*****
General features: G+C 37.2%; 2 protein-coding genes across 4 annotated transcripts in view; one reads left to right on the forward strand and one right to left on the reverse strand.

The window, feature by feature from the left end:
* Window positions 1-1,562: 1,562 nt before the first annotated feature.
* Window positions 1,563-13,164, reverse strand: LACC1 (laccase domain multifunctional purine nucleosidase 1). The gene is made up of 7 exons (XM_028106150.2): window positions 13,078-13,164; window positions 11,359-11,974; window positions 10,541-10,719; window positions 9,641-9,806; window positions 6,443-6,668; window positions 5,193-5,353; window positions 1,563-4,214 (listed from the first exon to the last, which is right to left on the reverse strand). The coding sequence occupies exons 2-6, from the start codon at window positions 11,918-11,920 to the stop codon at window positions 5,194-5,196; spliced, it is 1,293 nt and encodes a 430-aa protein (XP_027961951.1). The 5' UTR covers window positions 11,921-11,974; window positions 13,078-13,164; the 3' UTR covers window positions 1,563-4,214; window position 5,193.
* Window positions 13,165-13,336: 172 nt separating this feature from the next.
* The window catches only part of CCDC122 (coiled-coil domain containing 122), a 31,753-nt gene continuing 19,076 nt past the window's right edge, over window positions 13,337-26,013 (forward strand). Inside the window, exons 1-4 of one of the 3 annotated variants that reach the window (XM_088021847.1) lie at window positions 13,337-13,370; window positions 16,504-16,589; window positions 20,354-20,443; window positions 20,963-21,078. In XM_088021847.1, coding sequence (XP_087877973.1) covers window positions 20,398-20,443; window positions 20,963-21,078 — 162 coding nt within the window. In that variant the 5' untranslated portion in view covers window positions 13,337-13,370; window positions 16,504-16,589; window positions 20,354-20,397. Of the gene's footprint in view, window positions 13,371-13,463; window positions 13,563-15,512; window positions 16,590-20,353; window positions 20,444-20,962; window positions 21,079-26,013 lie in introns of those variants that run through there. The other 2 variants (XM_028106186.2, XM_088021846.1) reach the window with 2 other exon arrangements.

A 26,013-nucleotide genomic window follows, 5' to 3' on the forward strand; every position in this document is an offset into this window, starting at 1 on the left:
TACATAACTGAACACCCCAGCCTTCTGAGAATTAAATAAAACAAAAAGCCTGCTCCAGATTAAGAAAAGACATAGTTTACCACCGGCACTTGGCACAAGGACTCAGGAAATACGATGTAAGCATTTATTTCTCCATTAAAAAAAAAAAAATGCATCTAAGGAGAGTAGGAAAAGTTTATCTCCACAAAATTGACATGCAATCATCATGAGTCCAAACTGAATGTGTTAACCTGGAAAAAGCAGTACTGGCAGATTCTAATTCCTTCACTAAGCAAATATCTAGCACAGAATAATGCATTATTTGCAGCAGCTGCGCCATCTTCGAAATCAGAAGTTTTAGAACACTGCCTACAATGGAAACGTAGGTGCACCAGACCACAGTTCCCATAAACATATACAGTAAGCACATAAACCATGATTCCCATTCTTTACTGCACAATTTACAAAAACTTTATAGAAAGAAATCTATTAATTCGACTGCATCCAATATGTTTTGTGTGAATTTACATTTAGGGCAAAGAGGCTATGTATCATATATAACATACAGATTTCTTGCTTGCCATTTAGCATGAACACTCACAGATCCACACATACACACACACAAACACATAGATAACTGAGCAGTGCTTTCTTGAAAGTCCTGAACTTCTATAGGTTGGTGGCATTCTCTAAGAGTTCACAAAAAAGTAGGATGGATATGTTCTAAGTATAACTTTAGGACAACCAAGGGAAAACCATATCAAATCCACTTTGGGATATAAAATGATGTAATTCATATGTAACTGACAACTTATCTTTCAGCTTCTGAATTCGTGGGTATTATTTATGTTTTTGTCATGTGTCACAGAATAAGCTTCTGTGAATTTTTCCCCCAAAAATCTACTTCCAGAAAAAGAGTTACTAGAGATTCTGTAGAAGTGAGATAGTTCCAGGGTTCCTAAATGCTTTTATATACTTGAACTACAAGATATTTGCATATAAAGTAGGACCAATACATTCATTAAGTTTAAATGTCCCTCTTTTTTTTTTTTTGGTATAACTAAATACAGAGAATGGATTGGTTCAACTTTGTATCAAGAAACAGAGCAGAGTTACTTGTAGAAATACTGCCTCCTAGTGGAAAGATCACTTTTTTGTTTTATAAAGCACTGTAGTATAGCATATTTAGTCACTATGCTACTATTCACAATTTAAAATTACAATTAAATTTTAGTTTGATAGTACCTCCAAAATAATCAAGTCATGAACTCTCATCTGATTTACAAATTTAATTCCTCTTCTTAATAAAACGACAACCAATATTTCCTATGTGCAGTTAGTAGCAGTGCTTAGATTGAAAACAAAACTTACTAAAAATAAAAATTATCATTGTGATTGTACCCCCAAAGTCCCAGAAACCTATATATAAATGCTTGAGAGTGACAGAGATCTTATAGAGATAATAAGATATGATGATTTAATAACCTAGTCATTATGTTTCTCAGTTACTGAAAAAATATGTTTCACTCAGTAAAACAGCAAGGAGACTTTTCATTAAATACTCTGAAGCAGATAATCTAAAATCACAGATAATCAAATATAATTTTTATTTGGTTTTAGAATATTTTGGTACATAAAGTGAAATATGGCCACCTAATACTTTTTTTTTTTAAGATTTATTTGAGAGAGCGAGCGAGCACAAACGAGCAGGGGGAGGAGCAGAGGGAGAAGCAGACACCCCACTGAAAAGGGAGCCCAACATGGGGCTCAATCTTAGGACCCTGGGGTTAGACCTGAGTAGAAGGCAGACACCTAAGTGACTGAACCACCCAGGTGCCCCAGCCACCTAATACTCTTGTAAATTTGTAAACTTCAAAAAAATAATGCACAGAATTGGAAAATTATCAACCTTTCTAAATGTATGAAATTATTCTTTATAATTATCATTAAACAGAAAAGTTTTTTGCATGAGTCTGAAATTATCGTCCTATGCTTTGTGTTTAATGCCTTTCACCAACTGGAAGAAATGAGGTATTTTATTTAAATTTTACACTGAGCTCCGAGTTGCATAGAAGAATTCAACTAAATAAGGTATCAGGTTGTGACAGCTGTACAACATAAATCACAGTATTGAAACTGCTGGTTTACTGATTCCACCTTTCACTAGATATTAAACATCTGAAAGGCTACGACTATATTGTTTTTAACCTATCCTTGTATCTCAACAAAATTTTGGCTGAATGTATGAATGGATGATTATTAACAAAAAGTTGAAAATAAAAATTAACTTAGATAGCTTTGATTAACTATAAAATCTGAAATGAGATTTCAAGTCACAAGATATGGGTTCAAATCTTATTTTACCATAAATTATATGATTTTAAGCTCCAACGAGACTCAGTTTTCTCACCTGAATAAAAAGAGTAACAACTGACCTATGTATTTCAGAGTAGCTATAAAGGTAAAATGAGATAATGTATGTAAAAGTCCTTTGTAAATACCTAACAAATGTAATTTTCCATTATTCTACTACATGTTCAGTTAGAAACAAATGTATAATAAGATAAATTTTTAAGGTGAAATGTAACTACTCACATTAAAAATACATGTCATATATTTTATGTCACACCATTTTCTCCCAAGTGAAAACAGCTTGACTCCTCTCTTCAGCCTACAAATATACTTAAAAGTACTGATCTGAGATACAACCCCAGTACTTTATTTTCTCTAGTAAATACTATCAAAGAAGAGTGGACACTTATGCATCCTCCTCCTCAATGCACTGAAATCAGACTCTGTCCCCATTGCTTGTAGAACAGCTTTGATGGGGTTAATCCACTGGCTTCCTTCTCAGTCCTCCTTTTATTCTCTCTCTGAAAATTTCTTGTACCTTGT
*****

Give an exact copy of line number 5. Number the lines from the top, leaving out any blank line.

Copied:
* Window positions 13,165-13,336: 172 nt separating this feature from the next.